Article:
Anna Mitchael on capturing those Big Ideas.

So this is the thing. We didn’t actually start out writing a hilarious book about a twenty-something young woman searching for herself in the halls of an advertising agency. At first it was going to be mystery with a male hero who goes looking for a troupe of dentists that kidnapped his pet walrus.


My co-author and I outlined the idea, then took it into an ad agency and we were like ‘HEY GUYS!’ (We screamed because it’s always really loud in ad agencies. You think it’s going to be quiet because, after all, aren’t these people being paid to think? But thinking only takes up 2% of every hour. The other 98% of the minutes are the preparation for thinking — the stretching of the legs, the shooting of the shit, the playing of the ping pong. Loud stuff.)

No one paid any attention to the shouting so we tried Plan B which was to steal the ping pong ball along with all bobble-head dolls in sight and scream again.

Then I jumped on a desk and said, ‘If you want your prized possessions back, you’ll follow me.’

In the conference room I pulled down the white dry erase board because anyone who’s worked in advertising knows a dry erase board is a necessity for a Big Idea. These coveted Big Ideas come along on a daily basis, most often while showering. People by the water cooler are always talking about the Big Ideas they have. But the tough part is capturing them.

So at the top of the dry erase board I wrote ‘Dentists steal walrus, man chases them.’ Then I turned around to the misfit group amassed there and I said, ‘I need you to make this idea into a best seller.’

‘What if the walrus is actually a horse?’ One guy said.

‘Oh yeah, like a cute horse? Like one of those pie horses on YouTube?’ A girl answered.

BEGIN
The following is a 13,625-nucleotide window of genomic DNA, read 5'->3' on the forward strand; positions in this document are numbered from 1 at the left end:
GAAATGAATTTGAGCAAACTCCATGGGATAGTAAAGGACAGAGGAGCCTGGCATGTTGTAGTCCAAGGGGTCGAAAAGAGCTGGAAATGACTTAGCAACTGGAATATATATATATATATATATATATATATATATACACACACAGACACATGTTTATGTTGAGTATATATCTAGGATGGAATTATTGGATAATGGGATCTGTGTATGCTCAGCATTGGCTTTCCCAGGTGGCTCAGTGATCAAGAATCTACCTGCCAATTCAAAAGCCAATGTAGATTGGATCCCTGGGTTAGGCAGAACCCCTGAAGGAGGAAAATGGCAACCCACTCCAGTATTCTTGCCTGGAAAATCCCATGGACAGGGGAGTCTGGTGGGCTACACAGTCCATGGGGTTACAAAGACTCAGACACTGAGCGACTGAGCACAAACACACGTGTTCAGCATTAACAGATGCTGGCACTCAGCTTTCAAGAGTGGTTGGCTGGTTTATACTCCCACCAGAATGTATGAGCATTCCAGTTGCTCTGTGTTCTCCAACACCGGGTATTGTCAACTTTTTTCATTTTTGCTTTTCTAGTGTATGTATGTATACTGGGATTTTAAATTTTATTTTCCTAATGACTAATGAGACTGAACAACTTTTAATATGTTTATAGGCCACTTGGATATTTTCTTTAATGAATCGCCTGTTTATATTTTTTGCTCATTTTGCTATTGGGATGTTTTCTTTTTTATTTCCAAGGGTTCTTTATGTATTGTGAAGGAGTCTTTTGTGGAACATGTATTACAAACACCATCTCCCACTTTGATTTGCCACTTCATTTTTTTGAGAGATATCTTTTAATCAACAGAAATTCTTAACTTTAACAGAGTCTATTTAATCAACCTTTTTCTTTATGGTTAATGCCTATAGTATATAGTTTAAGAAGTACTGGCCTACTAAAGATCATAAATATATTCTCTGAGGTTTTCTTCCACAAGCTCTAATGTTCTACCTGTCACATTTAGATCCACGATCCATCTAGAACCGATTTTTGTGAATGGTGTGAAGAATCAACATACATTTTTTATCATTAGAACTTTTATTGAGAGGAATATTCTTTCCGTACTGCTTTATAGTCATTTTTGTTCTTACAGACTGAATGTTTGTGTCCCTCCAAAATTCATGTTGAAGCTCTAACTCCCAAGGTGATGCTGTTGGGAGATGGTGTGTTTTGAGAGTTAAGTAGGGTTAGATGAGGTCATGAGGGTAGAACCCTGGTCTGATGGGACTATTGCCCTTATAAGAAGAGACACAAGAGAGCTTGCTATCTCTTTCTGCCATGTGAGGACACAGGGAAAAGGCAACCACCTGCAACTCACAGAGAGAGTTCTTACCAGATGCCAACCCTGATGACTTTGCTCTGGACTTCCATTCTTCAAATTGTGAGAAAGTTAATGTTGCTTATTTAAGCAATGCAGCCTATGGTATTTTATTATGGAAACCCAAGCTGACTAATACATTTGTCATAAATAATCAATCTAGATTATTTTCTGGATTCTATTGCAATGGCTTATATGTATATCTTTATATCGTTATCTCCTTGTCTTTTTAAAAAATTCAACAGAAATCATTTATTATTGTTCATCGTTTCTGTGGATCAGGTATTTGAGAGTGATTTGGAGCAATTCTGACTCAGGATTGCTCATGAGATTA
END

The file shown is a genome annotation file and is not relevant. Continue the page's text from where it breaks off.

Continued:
‘I think you mean pygmy, not pie.’ The first guy said, then he turned to the wall so he could roll his eyes without getting kicked from the room.

The first and foremost rule in a brainstorming session is that you can never tell a person they have a bad idea. Or that they are wrong. Even if they think a pygmy is a pie.

My co-author gave me a look and I nodded my head. The ping pong ball and bobbleheads went into a trash can. ‘They’re all getting doused with gasoline then burned to a plastic crisp if you don’t come up with something better than a horse in the next five minutes.’

And in five minutes the crew came up with the idea that a guy wakes up a normal guy but then looks out his window to discover the world has been changed, and he is the only one who can make it the way it used to be. ‘Guns! Chase scenes! Maybe sex?’ was written in the margins of the white board.

As my co-author passed back the toys I thanked them all for having helped us outline the plot of a Vin Diesel movie. After they filed out of the room my co-author looked at me and said, ‘I feel so confused. Like I came into the ad agency looking to affirm my creative potential and yet now I feel drained and exhausted — like it’s going to be up to us to come up with something that might make a difference in the world.’

‘Well,’ I said. ‘We could always write about that.’

  • All names, events and prized possessions in the above story have been changed. Copygirl by Anna Mitchael & Michelle Sassa is also a work of fiction written to illuminate often ridiculous, mostly entertaining and usually obvious truths in life.


Mad Men meets The Devil Wears Prada in this lively debut about a young woman working at the hippest ad agency in New York…

So. You want to work in advertising. The glitz, the glamour, the cocktail-fueled brainstorming sessions and Xbox breaks. Sounds like a dream job, right? Wrong. The reality can be a nightmare. There are five simple rules for succeeding in the ad world — and I think I’ve already broken every single one…

1) Never let them see you cry. Even if your best friend breaks your heart. And posts it all over social media.
2) Be one of the boys. And, if you were born with the wrong equipment, flaunt what you’ve got to distract them while you get ahead.
3) Come up with the perfect pitch in an instant—or have your resumé ready to go at all times.
4) Trust no one. Seriously. If you don’t watch your back, they’ll steal your ideas, your pride, even your stapler.
5) Most importantly, don’t ever, under any circumstances, be a CopyGirl.

Trust me. I know…

Anna Mitchael is a Louisiana-born author who now lives and writes on a ranch in Texas. She is the author of Copygirl, Rooster Stories and Just Don’t Call Me Ma’am. For five years she has been a columnist about the country life for Wacoan magazine.

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